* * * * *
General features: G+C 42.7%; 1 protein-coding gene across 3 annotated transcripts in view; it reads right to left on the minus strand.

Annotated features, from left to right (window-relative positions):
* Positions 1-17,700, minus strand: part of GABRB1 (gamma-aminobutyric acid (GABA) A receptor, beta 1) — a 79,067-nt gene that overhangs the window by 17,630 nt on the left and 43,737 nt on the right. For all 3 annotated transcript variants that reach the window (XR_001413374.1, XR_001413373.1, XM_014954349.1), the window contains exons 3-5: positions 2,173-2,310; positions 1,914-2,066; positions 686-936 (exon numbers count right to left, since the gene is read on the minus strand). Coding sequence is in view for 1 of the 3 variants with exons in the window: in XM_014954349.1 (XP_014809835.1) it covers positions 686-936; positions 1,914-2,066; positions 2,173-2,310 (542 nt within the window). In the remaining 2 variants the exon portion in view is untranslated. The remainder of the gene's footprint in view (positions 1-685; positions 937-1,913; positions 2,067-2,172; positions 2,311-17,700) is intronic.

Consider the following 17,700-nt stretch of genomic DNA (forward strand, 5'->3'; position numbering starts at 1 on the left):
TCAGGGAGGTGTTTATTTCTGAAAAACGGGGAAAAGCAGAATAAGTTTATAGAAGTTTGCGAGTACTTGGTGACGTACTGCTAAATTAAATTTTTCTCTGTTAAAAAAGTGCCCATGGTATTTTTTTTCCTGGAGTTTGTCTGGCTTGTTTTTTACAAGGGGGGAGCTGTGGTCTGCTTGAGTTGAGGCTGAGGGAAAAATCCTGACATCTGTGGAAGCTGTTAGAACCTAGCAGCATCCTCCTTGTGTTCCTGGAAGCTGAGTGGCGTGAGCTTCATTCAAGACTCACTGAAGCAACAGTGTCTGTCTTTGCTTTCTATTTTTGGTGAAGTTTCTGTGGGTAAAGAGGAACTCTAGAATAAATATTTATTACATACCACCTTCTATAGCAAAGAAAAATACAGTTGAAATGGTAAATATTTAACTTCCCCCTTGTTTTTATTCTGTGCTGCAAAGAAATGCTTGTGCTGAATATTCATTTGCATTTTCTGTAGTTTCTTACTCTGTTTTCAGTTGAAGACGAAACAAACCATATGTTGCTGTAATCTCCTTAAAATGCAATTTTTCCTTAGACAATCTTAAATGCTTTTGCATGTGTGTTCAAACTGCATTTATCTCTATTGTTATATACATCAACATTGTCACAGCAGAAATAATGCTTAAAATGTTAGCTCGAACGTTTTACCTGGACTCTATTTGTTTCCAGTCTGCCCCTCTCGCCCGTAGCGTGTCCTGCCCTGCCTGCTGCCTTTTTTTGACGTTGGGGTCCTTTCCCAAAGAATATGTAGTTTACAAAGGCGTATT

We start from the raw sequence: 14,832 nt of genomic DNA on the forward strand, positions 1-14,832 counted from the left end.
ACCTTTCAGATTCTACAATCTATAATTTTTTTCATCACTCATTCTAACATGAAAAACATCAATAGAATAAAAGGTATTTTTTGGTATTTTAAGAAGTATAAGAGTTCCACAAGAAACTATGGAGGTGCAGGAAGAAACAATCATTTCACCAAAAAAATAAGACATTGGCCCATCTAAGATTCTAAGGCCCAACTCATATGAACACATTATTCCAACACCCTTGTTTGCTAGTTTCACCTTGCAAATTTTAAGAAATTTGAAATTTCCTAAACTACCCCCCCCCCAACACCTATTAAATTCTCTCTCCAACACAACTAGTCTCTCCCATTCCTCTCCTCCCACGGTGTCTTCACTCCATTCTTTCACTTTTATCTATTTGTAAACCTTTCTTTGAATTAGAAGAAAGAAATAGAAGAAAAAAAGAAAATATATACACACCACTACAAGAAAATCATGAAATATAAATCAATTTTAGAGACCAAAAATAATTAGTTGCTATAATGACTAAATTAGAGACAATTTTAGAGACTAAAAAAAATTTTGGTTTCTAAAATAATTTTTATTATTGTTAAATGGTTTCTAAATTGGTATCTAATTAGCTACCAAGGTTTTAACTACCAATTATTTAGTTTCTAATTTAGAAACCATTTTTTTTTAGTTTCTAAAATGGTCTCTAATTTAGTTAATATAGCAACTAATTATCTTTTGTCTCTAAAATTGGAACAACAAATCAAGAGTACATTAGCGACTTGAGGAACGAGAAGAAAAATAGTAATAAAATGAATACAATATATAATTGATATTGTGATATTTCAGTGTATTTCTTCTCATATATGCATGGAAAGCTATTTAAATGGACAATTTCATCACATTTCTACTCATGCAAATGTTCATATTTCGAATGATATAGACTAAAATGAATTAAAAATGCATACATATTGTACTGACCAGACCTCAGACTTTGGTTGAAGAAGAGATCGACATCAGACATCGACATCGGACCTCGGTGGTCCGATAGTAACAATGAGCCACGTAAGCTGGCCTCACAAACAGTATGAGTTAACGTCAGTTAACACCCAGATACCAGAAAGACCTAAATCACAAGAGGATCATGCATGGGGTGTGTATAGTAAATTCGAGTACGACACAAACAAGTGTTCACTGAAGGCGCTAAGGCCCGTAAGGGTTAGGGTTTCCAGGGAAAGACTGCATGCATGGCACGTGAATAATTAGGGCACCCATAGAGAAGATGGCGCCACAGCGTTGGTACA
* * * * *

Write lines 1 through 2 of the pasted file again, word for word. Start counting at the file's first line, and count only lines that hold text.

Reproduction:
General features: G+C 42.7%; 1 protein-coding gene across 3 annotated transcripts in view; it reads right to left on the minus strand.

Annotated features, from left to right (window-relative positions):